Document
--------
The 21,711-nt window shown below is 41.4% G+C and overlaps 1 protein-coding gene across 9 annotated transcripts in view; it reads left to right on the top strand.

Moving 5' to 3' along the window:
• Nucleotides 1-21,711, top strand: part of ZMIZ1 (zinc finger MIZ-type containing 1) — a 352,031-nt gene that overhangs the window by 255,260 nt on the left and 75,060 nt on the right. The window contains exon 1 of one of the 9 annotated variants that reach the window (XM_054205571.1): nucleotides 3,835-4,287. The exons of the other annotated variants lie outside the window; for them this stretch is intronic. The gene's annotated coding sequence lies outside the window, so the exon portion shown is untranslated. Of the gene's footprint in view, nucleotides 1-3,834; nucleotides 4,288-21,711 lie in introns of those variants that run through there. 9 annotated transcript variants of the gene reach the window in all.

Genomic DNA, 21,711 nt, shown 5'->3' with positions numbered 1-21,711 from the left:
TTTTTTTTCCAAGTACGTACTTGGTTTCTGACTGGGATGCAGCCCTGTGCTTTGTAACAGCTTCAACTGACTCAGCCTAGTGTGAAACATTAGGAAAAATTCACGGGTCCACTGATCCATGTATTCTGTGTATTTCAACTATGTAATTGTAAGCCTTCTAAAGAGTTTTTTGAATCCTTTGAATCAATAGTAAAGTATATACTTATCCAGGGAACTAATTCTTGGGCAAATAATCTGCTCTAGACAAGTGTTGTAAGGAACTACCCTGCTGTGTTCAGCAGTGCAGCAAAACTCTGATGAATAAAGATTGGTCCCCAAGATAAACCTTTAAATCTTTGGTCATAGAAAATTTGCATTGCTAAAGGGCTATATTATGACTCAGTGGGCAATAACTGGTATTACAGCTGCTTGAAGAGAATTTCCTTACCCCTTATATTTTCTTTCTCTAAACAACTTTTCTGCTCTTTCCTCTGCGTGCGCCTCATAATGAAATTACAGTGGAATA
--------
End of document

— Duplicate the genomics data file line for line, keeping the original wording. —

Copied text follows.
The 21,711-nt window shown below is 41.4% G+C and overlaps 1 protein-coding gene across 9 annotated transcripts in view; it reads left to right on the top strand.

Moving 5' to 3' along the window:
• Nucleotides 1-21,711, top strand: part of ZMIZ1 (zinc finger MIZ-type containing 1) — a 352,031-nt gene that overhangs the window by 255,260 nt on the left and 75,060 nt on the right. The window contains exon 1 of one of the 9 annotated variants that reach the window (XM_054205571.1): nucleotides 3,835-4,287. The exons of the other annotated variants lie outside the window; for them this stretch is intronic. The gene's annotated coding sequence lies outside the window, so the exon portion shown is untranslated. Of the gene's footprint in view, nucleotides 1-3,834; nucleotides 4,288-21,711 lie in introns of those variants that run through there. 9 annotated transcript variants of the gene reach the window in all.

Genomic DNA, 21,711 nt, shown 5'->3' with positions numbered 1-21,711 from the left:
TTTTTTTTCCAAGTACGTACTTGGTTTCTGACTGGGATGCAGCCCTGTGCTTTGTAACAGCTTCAACTGACTCAGCCTAGTGTGAAACATTAGGAAAAATTCACGGGTCCACTGATCCATGTATTCTGTGTATTTCAACTATGTAATTGTAAGCCTTCTAAAGAGTTTTTTGAATCCTTTGAATCAATAGTAAAGTATATACTTATCCAGGGAACTAATTCTTGGGCAAATAATCTGCTCTAGACAAGTGTTGTAAGGAACTACCCTGCTGTGTTCAGCAGTGCAGCAAAACTCTGATGAATAAAGATTGGTCCCCAAGATAAACCTTTAAATCTTTGGTCATAGAAAATTTGCATTGCTAAAGGGCTATATTATGACTCAGTGGGCAATAACTGGTATTACAGCTGCTTGAAGAGAATTTCCTTACCCCTTATATTTTCTTTCTCTAAACAACTTTTCTGCTCTTTCCTCTGCGTGCGCCTCATAATGAAATTACAGTGGAATA